R. Cathey Daniels grew up in Western North Carolina where her debut novel, Live Caught, is set; a novel welling from the heart. I sense truth in her landscapes, movement of river currents and the hot still air of a North Carolina summer. And behind this truth lies a terrifying darkness.
From the first perplexing paragraph, it was me who was caught, and by the time that page had finished, I had visions of Hogarth’s etchings and Picasso’s Guernica, scenes in which everyone’s got something bad happening, and if they don’t, it’s coming anyway. No one is safe, not even the reader. That’s the visual potency of Daniels’s writing.
This is Lenny’s story, a fourteen-year-old runaway, running from his two vicious abusive brothers, Jude and Frank—whose “experiments” resulted in Lenny losing an arm—and from his weak and oblivious parents, both seemingly away with the fairies. Leaving a pregnant girlfriend and stealing a trusting man’s money and his father’s skiff, Lenny navigates downriver towards the Atlantic, following a vague plan, until a storm dashes any hopes he may have had. Shipwrecked and trapped on the shore under a heavy log, with rising water threatening to drown him, Lenny is saved by a crazy old preacher, Damien, who takes him to his rural rectory, where he illegally farms marijuana to fund his wayward congregation and eccentric ideas: A world of a dysfunction that is peculiarly normalized. Even Lenny’s newfound friend, Raymond, keeps his own baby daughter stoned. Full of mistrust and a nagging fear that being discovered would send him home, Lenny recklessly burns the Preacher’s dope fields and runs away again. Clearly caught in a trap of his own delusions, it’s ten years before Lenny’s forced back home to confront every uncomfortable detail of his past. Ten years is a long time for a fourteen-year-old farm boy; and here, the book stays true to its dark beginnings: Going home means no one’s safe and things can never be the same again.
Daniels’s language drives this story, brilliantly illuminating its dark and diverse characters through dialogue that has echoes of Alex in A Clockwork Orange:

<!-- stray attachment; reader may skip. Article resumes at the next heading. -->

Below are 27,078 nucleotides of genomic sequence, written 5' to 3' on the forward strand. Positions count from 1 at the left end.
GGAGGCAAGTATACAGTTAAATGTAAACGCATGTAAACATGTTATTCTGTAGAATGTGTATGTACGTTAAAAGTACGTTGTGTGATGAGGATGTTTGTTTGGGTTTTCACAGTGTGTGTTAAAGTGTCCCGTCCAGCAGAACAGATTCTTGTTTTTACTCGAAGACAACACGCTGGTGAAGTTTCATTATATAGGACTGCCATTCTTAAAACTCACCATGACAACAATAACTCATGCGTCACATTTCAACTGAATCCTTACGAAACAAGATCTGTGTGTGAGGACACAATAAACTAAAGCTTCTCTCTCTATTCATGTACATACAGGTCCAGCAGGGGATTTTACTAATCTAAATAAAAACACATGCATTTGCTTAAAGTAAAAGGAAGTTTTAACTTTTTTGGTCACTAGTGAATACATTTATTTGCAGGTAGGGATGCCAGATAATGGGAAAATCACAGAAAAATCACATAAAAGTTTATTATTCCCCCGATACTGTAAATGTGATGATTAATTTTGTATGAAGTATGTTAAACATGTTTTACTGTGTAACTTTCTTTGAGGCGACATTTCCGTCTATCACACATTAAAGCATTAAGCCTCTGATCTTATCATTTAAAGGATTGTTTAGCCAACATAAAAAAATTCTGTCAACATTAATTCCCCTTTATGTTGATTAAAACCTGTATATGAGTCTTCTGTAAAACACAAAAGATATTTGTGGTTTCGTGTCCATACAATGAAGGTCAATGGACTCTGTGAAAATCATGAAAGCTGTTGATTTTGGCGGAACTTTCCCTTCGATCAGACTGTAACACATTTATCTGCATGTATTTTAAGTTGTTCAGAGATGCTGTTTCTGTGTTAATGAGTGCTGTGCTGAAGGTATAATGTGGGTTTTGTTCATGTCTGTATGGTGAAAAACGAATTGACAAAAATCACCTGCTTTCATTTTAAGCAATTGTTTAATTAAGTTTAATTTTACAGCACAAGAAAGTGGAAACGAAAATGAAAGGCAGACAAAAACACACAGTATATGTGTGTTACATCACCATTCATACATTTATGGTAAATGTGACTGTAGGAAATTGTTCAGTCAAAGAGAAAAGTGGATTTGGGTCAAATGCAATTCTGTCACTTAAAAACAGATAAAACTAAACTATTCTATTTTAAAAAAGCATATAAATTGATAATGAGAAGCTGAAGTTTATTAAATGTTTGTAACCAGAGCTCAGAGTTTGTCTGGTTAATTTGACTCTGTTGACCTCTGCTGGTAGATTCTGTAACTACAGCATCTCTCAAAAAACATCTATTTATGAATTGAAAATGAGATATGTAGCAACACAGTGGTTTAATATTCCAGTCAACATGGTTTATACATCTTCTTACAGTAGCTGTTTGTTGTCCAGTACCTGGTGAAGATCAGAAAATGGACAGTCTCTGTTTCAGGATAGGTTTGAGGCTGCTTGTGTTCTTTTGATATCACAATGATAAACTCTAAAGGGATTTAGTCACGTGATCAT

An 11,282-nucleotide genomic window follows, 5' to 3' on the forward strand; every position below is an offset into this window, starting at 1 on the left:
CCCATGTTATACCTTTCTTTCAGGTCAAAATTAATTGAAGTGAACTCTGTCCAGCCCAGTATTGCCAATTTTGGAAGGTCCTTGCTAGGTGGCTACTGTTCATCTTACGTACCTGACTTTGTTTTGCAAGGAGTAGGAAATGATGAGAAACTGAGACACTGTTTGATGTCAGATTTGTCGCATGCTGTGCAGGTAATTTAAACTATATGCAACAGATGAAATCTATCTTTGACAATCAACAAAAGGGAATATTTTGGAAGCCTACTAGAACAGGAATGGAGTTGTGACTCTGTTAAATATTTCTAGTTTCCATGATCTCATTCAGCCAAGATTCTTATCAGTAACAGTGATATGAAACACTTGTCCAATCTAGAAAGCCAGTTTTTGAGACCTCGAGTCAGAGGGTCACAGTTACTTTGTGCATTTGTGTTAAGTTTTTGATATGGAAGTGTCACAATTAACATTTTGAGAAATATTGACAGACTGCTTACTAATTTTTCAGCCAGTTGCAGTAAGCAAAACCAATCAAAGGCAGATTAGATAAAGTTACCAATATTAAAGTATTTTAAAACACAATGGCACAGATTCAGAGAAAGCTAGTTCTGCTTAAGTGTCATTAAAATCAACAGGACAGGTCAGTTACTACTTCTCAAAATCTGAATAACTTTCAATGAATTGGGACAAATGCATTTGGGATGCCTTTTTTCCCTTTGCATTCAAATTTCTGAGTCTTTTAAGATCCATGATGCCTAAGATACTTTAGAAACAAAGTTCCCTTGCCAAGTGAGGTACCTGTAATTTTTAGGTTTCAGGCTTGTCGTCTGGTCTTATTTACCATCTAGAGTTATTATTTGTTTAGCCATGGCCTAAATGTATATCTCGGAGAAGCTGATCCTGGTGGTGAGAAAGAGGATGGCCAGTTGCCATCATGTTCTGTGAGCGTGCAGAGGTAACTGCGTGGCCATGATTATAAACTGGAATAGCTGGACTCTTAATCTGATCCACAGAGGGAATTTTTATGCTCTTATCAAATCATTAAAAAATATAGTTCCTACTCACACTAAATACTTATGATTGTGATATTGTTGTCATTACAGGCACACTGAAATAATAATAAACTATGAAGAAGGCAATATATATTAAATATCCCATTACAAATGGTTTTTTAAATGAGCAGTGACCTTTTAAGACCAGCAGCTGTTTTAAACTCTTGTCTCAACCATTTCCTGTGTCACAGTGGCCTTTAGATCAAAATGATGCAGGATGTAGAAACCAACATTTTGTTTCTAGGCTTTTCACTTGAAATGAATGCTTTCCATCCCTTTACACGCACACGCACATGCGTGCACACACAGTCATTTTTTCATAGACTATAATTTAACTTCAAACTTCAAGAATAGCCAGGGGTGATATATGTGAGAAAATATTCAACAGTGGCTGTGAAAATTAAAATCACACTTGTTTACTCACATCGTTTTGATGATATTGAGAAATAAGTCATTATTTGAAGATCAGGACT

“Tie his hands, Frank.
Flip the rope around his neck, Frank.
Let go the wheels, Frank.”
Always with Lenny, the preacher, a shadow he just can’t shift: “What’s worse than your nose buried deep into the earth, Lenny, due to your own goddamn mistakes? … Go or Hold. It always comes down to that.” And descriptions of slow, yet urgent, movement through complex landscapes that mirror classic Hemingway: “…crawls parallel to the shore…river pebbles digging into his good arm and the seam of his stump, his feet floating behind. He angles further into the shallows and lies there, belly down. The river rocks up in his mouth, cold and gritty down his throat.”
A faced-paced journey, crammed with information; Daniels doesn’t take you by the hand, more yanks you through Lenny’s recurring nightmare before dumping you on your own shore to drown, a heavy log weighed across your chest. I’m reminded of Genet’s masterpiece of self-destructive genius, laid bare in The Thief’s Journal: a tale of survival that, like Daniels with Live Caught, doesn’t lose its nerve.
Lenny’s no lovable hero, the preacher no saint; in fact, any innocents here are destined to be dragged through the mud and scarred for life. But that doesn’t take any merit away from this superb book; and like most enriching books that slap you hard in the face: It’s an uncomfortable read. If Preacher Damien were to give a sermon on Live Caught, it might be a rant on the Importance of Choice: “Go or Hold, Buddo, Go or Hold.”
You have been warned.
Publisher: Black Lawrence Press
Publication Date: April 22nd, 2022
Reviewed by Ben Gilbert